In today’s edition of the Washington Post (5/2/11), Dan Balz puts forth what is probably going to be a popular theme in the coverage of the killing of Osama bin Laden: that catching the Al-Qaeda leader was a top concern of both the Bush and Obama administrations.
Bush put down the marker not long after the September 11 attacks, saying he wanted bin Laden “dead or alive.” That was taken as a sign of cowboy swagger by a Texan president by some of his critics, but it was a reflection of the absolute importance that he and much of the nation attached to bringing to justice the man responsible for the worst terrorist attack on the homeland in the history of the nation….
Bin Laden eluded Bush and his team, to their regret, but not for lack of trying. Bush’s persistence was palpable and set the tone for the intelligence community tasked with bringing bin Laden to justice. Obama picked up on that commitment when he came into office and redoubled efforts to defeat Al-Qaeda and kill bin Laden.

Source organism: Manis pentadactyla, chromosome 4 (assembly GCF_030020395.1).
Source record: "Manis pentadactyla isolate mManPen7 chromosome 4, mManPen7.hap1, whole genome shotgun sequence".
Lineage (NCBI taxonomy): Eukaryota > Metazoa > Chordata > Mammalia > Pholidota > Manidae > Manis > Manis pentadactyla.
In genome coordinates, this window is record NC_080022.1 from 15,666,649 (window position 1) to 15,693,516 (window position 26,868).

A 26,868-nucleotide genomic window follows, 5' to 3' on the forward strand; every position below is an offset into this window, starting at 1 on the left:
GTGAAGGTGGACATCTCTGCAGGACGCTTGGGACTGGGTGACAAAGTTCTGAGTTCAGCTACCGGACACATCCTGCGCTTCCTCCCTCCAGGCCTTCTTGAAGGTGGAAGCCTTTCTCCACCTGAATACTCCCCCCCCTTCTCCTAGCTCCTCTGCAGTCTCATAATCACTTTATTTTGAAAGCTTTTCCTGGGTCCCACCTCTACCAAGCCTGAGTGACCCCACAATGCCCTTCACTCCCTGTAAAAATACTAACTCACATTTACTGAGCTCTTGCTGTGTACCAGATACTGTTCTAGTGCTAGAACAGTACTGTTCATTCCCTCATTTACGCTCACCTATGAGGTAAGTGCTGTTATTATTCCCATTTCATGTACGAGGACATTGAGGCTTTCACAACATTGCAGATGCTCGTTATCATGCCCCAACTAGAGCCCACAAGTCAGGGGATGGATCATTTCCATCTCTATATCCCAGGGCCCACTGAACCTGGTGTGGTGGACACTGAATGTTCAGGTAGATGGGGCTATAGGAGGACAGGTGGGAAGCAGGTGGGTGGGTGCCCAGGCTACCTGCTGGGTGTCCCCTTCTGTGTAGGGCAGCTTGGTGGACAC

To cite just one memorable moment that this account overlooks, Bush declared in March 2002:
Who knows if he’s hiding in some cave or not. We haven’t heard from him in a long time. The idea of focusing on one person really indicates to me people don’t understand the scope of the mission. Terror is bigger than one person. He’s just a person who’s been marginalized…. I don’t know where he is. I really just don’t spend that much time on him, to be honest with you.
Steve Benen at Washington Monthly gathers the rest of the evidence of the Bush administration’s less than “palpable” pursuit, including:
In July 2006, we learned that the Bush administration closed its unit that had been hunting bin Laden.
In September 2006, Bush told Fred Barnes, one of his most sycophantic media allies, that an “emphasis on bin Laden doesn’t fit with the administration’s strategy for combating terrorism.”